Despite the fact that over 40 million Americans had no health care coverage and that millions more were under-insured, President Obama was never able to convince a majority of Americans that reform was needed; let alone that government was the solution. As a result, there was no great ground swell of support for the changes he proposed. This inhibited Obama’s freedom to present a clear vision outlining his ideas for a better health care system and sucked him into a pedantic debate over the cost and effectiveness of the existing system that is both confusing and unwieldy.

If, as a leader, Obama had focused the debate on the morality of a health care system that was based on privilege rather than right or need – something that people could have understood – he would have been in a much better position to control the debate, gain acceptance of the need for change and engender support for his vision. The tenor of the debate could have been: American citizens have a right of free speech, a right to vote, a right to receive a basic education; along with a right to fire and police protection. Should American citizens be denied the right to receive basic health care? Or is health care a privilege reserved only for those who can pay for it?

After all, of the 50 largest industrial nations in the world, America is the only country that does not offer basic health care as a right of every citizen. This was a simple, specific issue that everyone could understand and decide. Once Americans had decided whether heath care was either a right or privilege, the debate over “if” something should be done would be over.

The failure of President Obama to crystallize the health care debate in such simple terms opened the door for those opposed to change to control the discussion and delay the process. In effect, he was drawn into a debate trying to justify the workings of the new system that had not yet been quantified. This allowed the opponents to shift focus away from the need and attack the solution. The failure of Obama to clearly delineate and gain acceptance of a need for change was the first symptom of Obamanemia.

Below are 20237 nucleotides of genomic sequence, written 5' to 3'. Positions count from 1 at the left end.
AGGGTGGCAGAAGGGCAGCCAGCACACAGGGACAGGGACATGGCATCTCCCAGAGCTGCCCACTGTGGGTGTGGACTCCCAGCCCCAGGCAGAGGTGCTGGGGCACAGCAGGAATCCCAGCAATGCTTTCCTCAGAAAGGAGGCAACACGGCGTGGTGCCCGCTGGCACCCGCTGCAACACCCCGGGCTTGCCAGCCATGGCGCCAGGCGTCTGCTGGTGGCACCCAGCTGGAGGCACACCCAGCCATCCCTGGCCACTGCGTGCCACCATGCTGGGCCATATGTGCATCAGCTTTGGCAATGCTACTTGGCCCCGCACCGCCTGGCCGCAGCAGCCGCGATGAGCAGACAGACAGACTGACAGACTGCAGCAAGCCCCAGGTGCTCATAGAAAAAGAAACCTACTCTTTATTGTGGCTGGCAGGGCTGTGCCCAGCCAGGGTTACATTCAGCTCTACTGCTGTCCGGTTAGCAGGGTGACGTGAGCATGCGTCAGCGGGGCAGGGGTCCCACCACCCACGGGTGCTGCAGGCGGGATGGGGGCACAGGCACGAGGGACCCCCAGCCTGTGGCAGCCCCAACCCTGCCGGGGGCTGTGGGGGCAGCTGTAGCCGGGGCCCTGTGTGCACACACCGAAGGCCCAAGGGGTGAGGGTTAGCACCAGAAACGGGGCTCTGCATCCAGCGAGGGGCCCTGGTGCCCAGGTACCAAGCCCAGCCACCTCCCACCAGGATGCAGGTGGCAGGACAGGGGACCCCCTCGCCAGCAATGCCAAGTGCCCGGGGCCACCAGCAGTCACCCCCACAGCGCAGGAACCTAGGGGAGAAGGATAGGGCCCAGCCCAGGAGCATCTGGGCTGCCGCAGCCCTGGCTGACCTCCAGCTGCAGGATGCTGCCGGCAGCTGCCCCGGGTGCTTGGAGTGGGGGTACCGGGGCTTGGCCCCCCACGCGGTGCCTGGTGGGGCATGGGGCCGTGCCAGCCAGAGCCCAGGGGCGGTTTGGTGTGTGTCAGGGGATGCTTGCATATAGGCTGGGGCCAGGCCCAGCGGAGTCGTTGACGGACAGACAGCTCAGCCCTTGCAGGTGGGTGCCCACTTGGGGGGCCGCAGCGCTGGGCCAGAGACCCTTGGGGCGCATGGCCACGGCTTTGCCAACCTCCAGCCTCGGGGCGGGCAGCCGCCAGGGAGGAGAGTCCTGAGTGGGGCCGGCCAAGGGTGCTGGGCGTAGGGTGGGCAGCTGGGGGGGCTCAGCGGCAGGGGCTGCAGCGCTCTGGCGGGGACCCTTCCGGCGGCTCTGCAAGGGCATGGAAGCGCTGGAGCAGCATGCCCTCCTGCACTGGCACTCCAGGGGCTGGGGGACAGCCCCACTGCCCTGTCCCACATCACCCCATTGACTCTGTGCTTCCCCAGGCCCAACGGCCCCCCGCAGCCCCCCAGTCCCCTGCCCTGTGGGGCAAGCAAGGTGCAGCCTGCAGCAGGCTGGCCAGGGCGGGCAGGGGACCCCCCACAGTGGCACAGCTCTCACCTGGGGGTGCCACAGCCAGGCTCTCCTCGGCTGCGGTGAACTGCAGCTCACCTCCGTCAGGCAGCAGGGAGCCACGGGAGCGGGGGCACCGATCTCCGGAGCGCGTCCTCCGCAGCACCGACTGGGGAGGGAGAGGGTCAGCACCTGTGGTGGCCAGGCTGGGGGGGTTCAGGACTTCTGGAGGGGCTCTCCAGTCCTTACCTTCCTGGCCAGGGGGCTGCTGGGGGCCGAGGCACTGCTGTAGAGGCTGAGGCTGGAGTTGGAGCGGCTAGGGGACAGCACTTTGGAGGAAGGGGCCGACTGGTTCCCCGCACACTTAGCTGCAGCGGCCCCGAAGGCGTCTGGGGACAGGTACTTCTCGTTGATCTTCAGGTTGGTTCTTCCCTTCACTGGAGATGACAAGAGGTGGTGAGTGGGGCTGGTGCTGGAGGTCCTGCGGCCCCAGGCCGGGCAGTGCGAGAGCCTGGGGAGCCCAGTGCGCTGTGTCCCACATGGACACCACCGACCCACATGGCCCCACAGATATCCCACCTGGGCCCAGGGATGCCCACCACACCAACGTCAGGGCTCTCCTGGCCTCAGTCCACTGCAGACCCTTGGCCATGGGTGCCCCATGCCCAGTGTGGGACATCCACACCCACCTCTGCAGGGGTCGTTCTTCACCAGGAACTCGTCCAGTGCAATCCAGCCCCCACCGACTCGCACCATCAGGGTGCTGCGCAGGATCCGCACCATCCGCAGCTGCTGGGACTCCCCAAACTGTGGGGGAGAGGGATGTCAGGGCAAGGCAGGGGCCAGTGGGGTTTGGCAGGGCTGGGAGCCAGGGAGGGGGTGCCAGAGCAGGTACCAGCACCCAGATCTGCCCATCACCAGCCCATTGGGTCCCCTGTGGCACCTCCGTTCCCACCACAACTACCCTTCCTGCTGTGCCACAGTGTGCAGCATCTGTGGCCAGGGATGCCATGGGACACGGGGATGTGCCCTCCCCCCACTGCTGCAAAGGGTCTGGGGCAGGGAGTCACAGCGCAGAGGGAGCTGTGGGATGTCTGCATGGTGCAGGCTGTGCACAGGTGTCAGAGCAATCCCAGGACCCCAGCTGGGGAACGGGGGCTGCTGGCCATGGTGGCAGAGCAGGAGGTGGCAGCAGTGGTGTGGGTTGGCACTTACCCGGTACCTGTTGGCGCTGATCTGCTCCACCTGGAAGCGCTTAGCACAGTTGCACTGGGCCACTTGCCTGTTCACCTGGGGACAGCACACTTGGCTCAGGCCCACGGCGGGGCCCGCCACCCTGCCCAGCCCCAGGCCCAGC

P0int Two: Making the complicated more complicated

There was no question that the existing health care system was complicated, inefficient and selective in benefits offered. President Obama made the mistake that many bureaucrats and weak leaders make and that is to assume that a complicated problem can only be solved with an even more complicated solution.

By the time Obamacare emerged from the sausage factory called the United States Congress, the bill was 2,000 pages in length and contained 350,000 words of government-speak. In addition, over 11,000 pages of regulations were needed to explain what was in the 2,000 pages. It is estimated that more people understand the meaning of life than understand the meaning of Obamacare. The only result that can come from offering a complicated solution for a complicated problem is to give everyone a severe case of Obamanemia.

President Obama failed to understand that the way to solve a complicated problem is to offer a simple solution. And it’s not like a simple remedy was not available. Instead of needing 350,000 words to parse out the solution, it could have been done using just 10 words:

All American citizens will be required to enroll in Medicare.